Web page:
Those volunteers are key. And that’s where one of the tweaks will make this feast the best ever.
Two volunteer shifts have been added for Wednesday, November 23: the day before Thanksgiving. That allows people with commitments on the holiday to help out too. The shifts start at 2:30 and 4 p.m., and run 90 minutes each.
Also new: head chef Raquel Rivers-Pablo. She epitomizes the volunteer spirit of the Community Feast.
Classically trained at restaurants like Le Bernardin, she’s been recognized for her volunteer work with City Harvest, and attended the launch of Michelle Obama’s Let’s Move! campaign at the White House. Chef Raquel has taught cooking and nutrition classes, and been lead chef at the West Side Campaign Against Hunger.
Now, she provides cooking education as part of the Urban Eats Culinary Training Program, and at food pantries, community meal sites, senior centers and Green Village Initiative community gardens.
Chef Raquel’s goal is to spread her love for food with as many people as possible. With all of Westport’s help, she’ll do exactly that next week.
(There are still spots available to help with the Community Feast. Click here to volunteer.)
The Thanksgiving week fire of 2011 devastated Saugatuck Congregational Church.
But it did not destroy that venerable downtown institution.
Congregants, clergy and friends helped the church rebuild. Three years later, services were once again held in the historic building.
Yet the restoration was not complete.
Lost in the blaze were the entire 100-year-old music library, 5 pianos, a harpsichord and the pipe organ.
Though there’s finally a new Steinway in the sanctuary — itself now an acoustic marvel — the pipe organ has not been replaced.
But just wait till you hear what’s in the works.
A parishioner came up with a very substantial matching grant. Fundraising is almost done.
Meanwhile, an organ committee spent 3 years talking with and listening to a number of companies. Last summer, they signed a contract with Klais Orgelbau. The German organ builder’s headquarters are in Bonn — just down the street from Beethoven’s home.
Philipp Klais is a 4th generation organ builder. He’s worked around the world — including, a few years ago, at First Church Congregational in Fairfield
While there, he’d have dinner in Westport. Whenever he passed Saugatuck Congregational, he admired its beauty. It was, he thought, the quintessential American church.
When Dr. Heather Hamilton — Saugatuck’s director of music — called Klais, he could hardly believe the connection.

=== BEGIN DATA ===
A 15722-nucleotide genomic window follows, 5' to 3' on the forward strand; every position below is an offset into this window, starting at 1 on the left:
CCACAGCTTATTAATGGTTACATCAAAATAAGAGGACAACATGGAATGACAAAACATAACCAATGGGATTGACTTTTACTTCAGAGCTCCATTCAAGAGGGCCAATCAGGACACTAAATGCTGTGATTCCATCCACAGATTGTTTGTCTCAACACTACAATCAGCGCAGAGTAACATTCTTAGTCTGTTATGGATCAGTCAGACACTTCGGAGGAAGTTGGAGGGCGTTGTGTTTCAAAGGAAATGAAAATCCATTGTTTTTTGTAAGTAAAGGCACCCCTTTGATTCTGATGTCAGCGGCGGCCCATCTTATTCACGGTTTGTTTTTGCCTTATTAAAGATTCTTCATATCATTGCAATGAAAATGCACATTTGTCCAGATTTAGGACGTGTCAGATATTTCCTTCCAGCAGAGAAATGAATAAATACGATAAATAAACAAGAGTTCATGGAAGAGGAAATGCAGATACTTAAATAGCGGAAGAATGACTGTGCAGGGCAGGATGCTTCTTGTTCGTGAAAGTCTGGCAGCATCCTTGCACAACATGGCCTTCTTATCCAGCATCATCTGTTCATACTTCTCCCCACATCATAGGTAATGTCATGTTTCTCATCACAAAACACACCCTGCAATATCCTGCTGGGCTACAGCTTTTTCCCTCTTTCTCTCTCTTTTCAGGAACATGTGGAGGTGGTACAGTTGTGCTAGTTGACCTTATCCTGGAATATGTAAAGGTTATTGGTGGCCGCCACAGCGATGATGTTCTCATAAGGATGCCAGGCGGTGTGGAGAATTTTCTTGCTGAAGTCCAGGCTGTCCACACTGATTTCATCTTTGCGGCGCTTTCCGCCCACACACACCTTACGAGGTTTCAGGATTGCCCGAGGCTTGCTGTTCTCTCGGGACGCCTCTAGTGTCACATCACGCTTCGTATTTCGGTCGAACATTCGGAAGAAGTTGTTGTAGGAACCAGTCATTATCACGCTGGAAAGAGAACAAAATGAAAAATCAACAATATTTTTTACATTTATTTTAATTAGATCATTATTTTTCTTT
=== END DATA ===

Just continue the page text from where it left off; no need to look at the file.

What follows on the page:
He flew to Connecticut. Standing by the burned-out church in a snowstorm, he told Hamilton and committee member John Walsh he’d be honored to help.
“He was like a kid in a candy store,” Hamilton recalls. “He said he wanted to make the organ an educational tool for the community.”
Saugatuck’s new organ chamber will include plexiglass. Music lovers — including students — will be able to see all the levers and bellows as they work. The organ utilizes age-old technology, but it will be the first time Klais has ever built one this way.
“An instrument of this kind sitting in the middle of Westport will be incredible,” Hamilton says.
She emphasizes that although the 2-manual, 26-rank pipe organ will be housed in Saugatuck Church, it really belongs to the entire town. Unitarian Church minister of music Ed Thompson is nearly as excited as Hamilton.
So is Mark Mathias. The Saugatuck Church member is a founder of the Mini Maker Faire, and an advocate of all things both artsy and techy.
Of course, building a pipe organ like this takes time. It won’t be installed until 2019.
Plus, the organ coffers are about $100,000 short. That’s not stopping Klais — he’s a true believer — but it’s why the Saugatuck Church is sponsoring a few fundraising concerts.
The next one is this Sunday (October 16, 3 p.m., with Carol Goodman; $25 suggested donation). On Friday, November 18, it’s “Music From Manhattan.”
Saugatuck Congregational Church has a rich history. It’s seen a lot in its 186 years, in its current location and the earlier one, just across the Post Road.
But its new pipe organ will be a story for the ages.
Back in the day — 1914, to be exact — Birchwood Country Club looked a bit different than today.